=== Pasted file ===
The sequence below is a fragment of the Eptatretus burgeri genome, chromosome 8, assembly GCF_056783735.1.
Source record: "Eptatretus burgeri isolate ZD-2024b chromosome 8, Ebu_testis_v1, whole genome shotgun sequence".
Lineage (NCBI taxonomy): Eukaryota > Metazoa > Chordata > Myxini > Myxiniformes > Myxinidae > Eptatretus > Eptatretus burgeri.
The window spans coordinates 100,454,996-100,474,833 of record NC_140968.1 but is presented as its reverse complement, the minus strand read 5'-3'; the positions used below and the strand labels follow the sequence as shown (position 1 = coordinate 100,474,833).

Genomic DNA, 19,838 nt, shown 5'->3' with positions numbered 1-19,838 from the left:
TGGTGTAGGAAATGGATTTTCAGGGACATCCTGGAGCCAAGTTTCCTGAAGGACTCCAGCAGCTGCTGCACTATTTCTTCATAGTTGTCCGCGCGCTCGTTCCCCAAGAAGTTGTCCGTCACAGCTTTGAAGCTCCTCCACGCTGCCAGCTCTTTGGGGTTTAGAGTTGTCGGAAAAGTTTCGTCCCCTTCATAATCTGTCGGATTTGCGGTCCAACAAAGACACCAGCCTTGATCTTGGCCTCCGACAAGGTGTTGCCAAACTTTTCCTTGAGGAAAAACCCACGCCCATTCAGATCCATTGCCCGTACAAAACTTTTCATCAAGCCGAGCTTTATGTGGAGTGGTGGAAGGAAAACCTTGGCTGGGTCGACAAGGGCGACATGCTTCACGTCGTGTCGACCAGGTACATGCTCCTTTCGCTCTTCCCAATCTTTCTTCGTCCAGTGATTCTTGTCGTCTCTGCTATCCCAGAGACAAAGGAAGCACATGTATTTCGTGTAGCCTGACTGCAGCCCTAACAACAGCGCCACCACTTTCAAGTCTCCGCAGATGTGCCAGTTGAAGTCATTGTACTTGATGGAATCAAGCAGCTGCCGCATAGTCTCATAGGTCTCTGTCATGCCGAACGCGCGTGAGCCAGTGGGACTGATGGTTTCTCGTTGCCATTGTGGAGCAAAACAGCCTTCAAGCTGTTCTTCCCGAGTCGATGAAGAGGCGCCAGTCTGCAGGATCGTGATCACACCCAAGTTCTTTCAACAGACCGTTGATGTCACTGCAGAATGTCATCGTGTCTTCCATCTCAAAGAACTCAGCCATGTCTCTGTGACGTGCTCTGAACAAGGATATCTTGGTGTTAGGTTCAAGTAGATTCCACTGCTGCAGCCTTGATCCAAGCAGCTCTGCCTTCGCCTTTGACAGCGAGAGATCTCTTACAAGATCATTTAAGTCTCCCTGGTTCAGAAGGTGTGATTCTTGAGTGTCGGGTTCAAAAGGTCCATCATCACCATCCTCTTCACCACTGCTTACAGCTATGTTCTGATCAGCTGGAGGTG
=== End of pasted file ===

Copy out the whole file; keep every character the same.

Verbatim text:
The sequence below is a fragment of the Eptatretus burgeri genome, chromosome 8, assembly GCF_056783735.1.
Source record: "Eptatretus burgeri isolate ZD-2024b chromosome 8, Ebu_testis_v1, whole genome shotgun sequence".
Lineage (NCBI taxonomy): Eukaryota > Metazoa > Chordata > Myxini > Myxiniformes > Myxinidae > Eptatretus > Eptatretus burgeri.
The window spans coordinates 100,454,996-100,474,833 of record NC_140968.1 but is presented as its reverse complement, the minus strand read 5'-3'; the positions used below and the strand labels follow the sequence as shown (position 1 = coordinate 100,474,833).

Genomic DNA, 19,838 nt, shown 5'->3' with positions numbered 1-19,838 from the left:
TGGTGTAGGAAATGGATTTTCAGGGACATCCTGGAGCCAAGTTTCCTGAAGGACTCCAGCAGCTGCTGCACTATTTCTTCATAGTTGTCCGCGCGCTCGTTCCCCAAGAAGTTGTCCGTCACAGCTTTGAAGCTCCTCCACGCTGCCAGCTCTTTGGGGTTTAGAGTTGTCGGAAAAGTTTCGTCCCCTTCATAATCTGTCGGATTTGCGGTCCAACAAAGACACCAGCCTTGATCTTGGCCTCCGACAAGGTGTTGCCAAACTTTTCCTTGAGGAAAAACCCACGCCCATTCAGATCCATTGCCCGTACAAAACTTTTCATCAAGCCGAGCTTTATGTGGAGTGGTGGAAGGAAAACCTTGGCTGGGTCGACAAGGGCGACATGCTTCACGTCGTGTCGACCAGGTACATGCTCCTTTCGCTCTTCCCAATCTTTCTTCGTCCAGTGATTCTTGTCGTCTCTGCTATCCCAGAGACAAAGGAAGCACATGTATTTCGTGTAGCCTGACTGCAGCCCTAACAACAGCGCCACCACTTTCAAGTCTCCGCAGATGTGCCAGTTGAAGTCATTGTACTTGATGGAATCAAGCAGCTGCCGCATAGTCTCATAGGTCTCTGTCATGCCGAACGCGCGTGAGCCAGTGGGACTGATGGTTTCTCGTTGCCATTGTGGAGCAAAACAGCCTTCAAGCTGTTCTTCCCGAGTCGATGAAGAGGCGCCAGTCTGCAGGATCGTGATCACACCCAAGTTCTTTCAACAGACCGTTGATGTCACTGCAGAATGTCATCGTGTCTTCCATCTCAAAGAACTCAGCCATGTCTCTGTGACGTGCTCTGAACAAGGATATCTTGGTGTTAGGTTCAAGTAGATTCCACTGCTGCAGCCTTGATCCAAGCAGCTCTGCCTTCGCCTTTGACAGCGAGAGATCTCTTACAAGATCATTTAAGTCTCCCTGGTTCAGAAGGTGTGATTCTTGAGTGTCGGGTTCAAAAGGTCCATCATCACCATCCTCTTCACCACTGCTTACAGCTATGTTCTGATCAGCTGGAGGTG